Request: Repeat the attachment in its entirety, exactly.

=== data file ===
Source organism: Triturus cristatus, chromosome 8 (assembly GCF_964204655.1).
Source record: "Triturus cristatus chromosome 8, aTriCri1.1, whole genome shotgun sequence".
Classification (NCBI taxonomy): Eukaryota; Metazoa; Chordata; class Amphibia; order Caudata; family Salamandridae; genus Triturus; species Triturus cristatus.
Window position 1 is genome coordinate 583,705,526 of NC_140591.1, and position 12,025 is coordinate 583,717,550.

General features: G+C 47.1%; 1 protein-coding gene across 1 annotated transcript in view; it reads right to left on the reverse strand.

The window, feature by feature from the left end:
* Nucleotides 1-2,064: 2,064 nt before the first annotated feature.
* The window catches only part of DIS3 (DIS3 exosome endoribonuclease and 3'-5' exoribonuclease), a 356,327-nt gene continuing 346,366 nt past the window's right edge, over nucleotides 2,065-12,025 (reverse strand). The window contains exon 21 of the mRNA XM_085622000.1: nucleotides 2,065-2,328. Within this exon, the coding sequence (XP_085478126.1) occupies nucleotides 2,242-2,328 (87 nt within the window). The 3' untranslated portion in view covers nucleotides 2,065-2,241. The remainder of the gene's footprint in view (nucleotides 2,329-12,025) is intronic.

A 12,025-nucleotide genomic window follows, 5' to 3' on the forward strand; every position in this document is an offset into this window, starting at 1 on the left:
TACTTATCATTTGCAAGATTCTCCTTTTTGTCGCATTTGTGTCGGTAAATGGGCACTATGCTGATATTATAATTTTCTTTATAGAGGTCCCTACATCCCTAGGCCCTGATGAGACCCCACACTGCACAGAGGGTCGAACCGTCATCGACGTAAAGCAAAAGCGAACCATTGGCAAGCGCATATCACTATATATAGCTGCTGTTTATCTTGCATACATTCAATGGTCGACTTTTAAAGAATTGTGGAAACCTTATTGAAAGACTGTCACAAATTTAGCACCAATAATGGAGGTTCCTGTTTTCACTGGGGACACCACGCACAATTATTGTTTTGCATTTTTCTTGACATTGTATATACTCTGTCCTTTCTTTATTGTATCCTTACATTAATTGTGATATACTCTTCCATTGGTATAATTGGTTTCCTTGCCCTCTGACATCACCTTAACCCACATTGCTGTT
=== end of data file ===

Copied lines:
Source organism: Triturus cristatus, chromosome 8 (assembly GCF_964204655.1).
Source record: "Triturus cristatus chromosome 8, aTriCri1.1, whole genome shotgun sequence".
Classification (NCBI taxonomy): Eukaryota; Metazoa; Chordata; class Amphibia; order Caudata; family Salamandridae; genus Triturus; species Triturus cristatus.
Window position 1 is genome coordinate 583,705,526 of NC_140591.1, and position 12,025 is coordinate 583,717,550.

General features: G+C 47.1%; 1 protein-coding gene across 1 annotated transcript in view; it reads right to left on the reverse strand.

The window, feature by feature from the left end:
* Nucleotides 1-2,064: 2,064 nt before the first annotated feature.
* The window catches only part of DIS3 (DIS3 exosome endoribonuclease and 3'-5' exoribonuclease), a 356,327-nt gene continuing 346,366 nt past the window's right edge, over nucleotides 2,065-12,025 (reverse strand). The window contains exon 21 of the mRNA XM_085622000.1: nucleotides 2,065-2,328. Within this exon, the coding sequence (XP_085478126.1) occupies nucleotides 2,242-2,328 (87 nt within the window). The 3' untranslated portion in view covers nucleotides 2,065-2,241. The remainder of the gene's footprint in view (nucleotides 2,329-12,025) is intronic.

A 12,025-nucleotide genomic window follows, 5' to 3' on the forward strand; every position in this document is an offset into this window, starting at 1 on the left:
TACTTATCATTTGCAAGATTCTCCTTTTTGTCGCATTTGTGTCGGTAAATGGGCACTATGCTGATATTATAATTTTCTTTATAGAGGTCCCTACATCCCTAGGCCCTGATGAGACCCCACACTGCACAGAGGGTCGAACCGTCATCGACGTAAAGCAAAAGCGAACCATTGGCAAGCGCATATCACTATATATAGCTGCTGTTTATCTTGCATACATTCAATGGTCGACTTTTAAAGAATTGTGGAAACCTTATTGAAAGACTGTCACAAATTTAGCACCAATAATGGAGGTTCCTGTTTTCACTGGGGACACCACGCACAATTATTGTTTTGCATTTTTCTTGACATTGTATATACTCTGTCCTTTCTTTATTGTATCCTTACATTAATTGTGATATACTCTTCCATTGGTATAATTGGTTTCCTTGCCCTCTGACATCACCTTAACCCACATTGCTGTT